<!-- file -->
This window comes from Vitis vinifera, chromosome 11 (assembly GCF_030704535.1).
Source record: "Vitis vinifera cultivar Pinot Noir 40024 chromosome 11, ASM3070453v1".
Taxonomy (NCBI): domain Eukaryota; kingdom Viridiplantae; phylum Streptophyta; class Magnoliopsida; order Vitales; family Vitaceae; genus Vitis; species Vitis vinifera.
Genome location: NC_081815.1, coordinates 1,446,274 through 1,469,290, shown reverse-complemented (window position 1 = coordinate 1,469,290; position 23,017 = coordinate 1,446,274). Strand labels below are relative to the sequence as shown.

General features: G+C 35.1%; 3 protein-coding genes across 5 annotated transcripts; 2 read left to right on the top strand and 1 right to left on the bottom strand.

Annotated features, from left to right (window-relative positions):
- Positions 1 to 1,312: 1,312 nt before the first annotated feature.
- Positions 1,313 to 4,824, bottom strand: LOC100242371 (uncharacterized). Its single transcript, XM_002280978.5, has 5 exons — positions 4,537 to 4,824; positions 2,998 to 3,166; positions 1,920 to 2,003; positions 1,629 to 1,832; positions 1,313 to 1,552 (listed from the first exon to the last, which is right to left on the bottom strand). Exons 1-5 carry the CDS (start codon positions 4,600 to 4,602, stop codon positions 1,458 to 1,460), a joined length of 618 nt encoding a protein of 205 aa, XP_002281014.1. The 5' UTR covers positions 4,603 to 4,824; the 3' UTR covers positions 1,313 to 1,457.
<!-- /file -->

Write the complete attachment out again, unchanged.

This window comes from Vitis vinifera, chromosome 11 (assembly GCF_030704535.1).
Source record: "Vitis vinifera cultivar Pinot Noir 40024 chromosome 11, ASM3070453v1".
Taxonomy (NCBI): domain Eukaryota; kingdom Viridiplantae; phylum Streptophyta; class Magnoliopsida; order Vitales; family Vitaceae; genus Vitis; species Vitis vinifera.
Genome location: NC_081815.1, coordinates 1,446,274 through 1,469,290, shown reverse-complemented (window position 1 = coordinate 1,469,290; position 23,017 = coordinate 1,446,274). Strand labels below are relative to the sequence as shown.

General features: G+C 35.1%; 3 protein-coding genes across 5 annotated transcripts; 2 read left to right on the top strand and 1 right to left on the bottom strand.

Annotated features, from left to right (window-relative positions):
- Positions 1 to 1,312: 1,312 nt before the first annotated feature.
- Positions 1,313 to 4,824, bottom strand: LOC100242371 (uncharacterized). Its single transcript, XM_002280978.5, has 5 exons — positions 4,537 to 4,824; positions 2,998 to 3,166; positions 1,920 to 2,003; positions 1,629 to 1,832; positions 1,313 to 1,552 (listed from the first exon to the last, which is right to left on the bottom strand). Exons 1-5 carry the CDS (start codon positions 4,600 to 4,602, stop codon positions 1,458 to 1,460), a joined length of 618 nt encoding a protein of 205 aa, XP_002281014.1. The 5' UTR covers positions 4,603 to 4,824; the 3' UTR covers positions 1,313 to 1,457.